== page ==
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Thursday December 8th, 2022

New S’pore-style regulatory framework for Sri Lanka websites; activists concerned

ECONOMYNEXT – Media rights activists have expressed concern over a proposed Singapore-style regulatory framework for Sri Lankan websites purportedly to combat fake news and hate speech online.

Media Minister Keheliya Rambukwella told a Ministerial Consultative Committee on Mass Media last Saturday (21) that the proposed mechanism will be introduced in two weeks.

The committee has reportedly studied Singapore’s controversial Infocomm Media Development Authority Act (IMDA) and Protection from Online Falsehoods and Manipulation Act (POFMA), which critics say will be emulated by Sri Lanka’s proposed regulatory framework in its mandate to curb reporting and content that spread falsehoods and incite racism.

Singapore’s IMDA passed in 2016 is one of the applicable acts to the statutory body responsible for broadcasting and content regulation (irrespective of the transmission medium) in Singapore. It received criticism from various quarters including the International Press institute over allegations of controlling the media.

Under POFMA, passed in 2018, the Singaporean government can issue a “correction notice” to an individual or organisation for online content about a public institution that the authorities deem false or misleading. The government can even amend such content in the name of public interest. According to various international media reports, the law has been accused of targeting civil society activists, NGOs and opposition lawmakers. Allegedly false statements published by media websites in Singapore can, under POFMA, carry hefty fines up to 1 million SIngapore dollars (USD  731,000) and jail sentences of up to 10 years.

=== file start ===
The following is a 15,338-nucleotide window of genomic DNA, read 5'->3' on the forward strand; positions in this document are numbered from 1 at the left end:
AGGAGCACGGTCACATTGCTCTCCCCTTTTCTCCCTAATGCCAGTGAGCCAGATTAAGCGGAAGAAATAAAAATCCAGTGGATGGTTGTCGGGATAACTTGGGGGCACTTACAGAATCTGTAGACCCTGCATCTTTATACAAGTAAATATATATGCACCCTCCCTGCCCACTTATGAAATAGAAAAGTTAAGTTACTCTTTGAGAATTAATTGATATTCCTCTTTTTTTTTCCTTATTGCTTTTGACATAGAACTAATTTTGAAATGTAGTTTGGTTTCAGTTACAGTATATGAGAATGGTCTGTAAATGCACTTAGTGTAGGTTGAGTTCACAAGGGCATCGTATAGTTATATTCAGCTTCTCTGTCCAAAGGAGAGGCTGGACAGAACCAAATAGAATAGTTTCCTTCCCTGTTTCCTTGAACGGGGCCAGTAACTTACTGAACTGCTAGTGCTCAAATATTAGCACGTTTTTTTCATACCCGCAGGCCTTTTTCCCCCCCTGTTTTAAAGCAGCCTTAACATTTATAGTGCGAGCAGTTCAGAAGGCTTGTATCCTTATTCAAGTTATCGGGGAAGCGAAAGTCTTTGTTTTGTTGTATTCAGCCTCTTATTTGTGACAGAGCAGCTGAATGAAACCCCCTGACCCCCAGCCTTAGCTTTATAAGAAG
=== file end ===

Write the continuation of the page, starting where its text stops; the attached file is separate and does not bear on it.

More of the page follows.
Sri Lanka’s proposed answer to POFMA has drawn criticism from activists who caution that it could stifle freedom of expression for the island nation’s growing number of netizens.

In an email response to EconomyNext, researcher and founding editor of Groundviews Sanjana Hattotuwa said that self-regulation would be preferable to any regulation the government of Sri Lanka imposes.

“Regulation can’t be talked about in a vacuum, without taking into consideration the nature of the state, the history of policies by a government, and the kind of individuals pushing for new legislation,” he said.

Hattotuwa, who is currently based in New Zealand, claimed that Groundviews was Sri Lanka’s first website with guidelines around what would or would not be acceptable on the site, from content to comments.

“This extended to the curation of our Facebook page as well. On Twitter, we have no control over tone and thrust of tweets directed at us, but abusive, venomous accounts – even if directed at the Rajapaksas – were blocked or muted,” he added.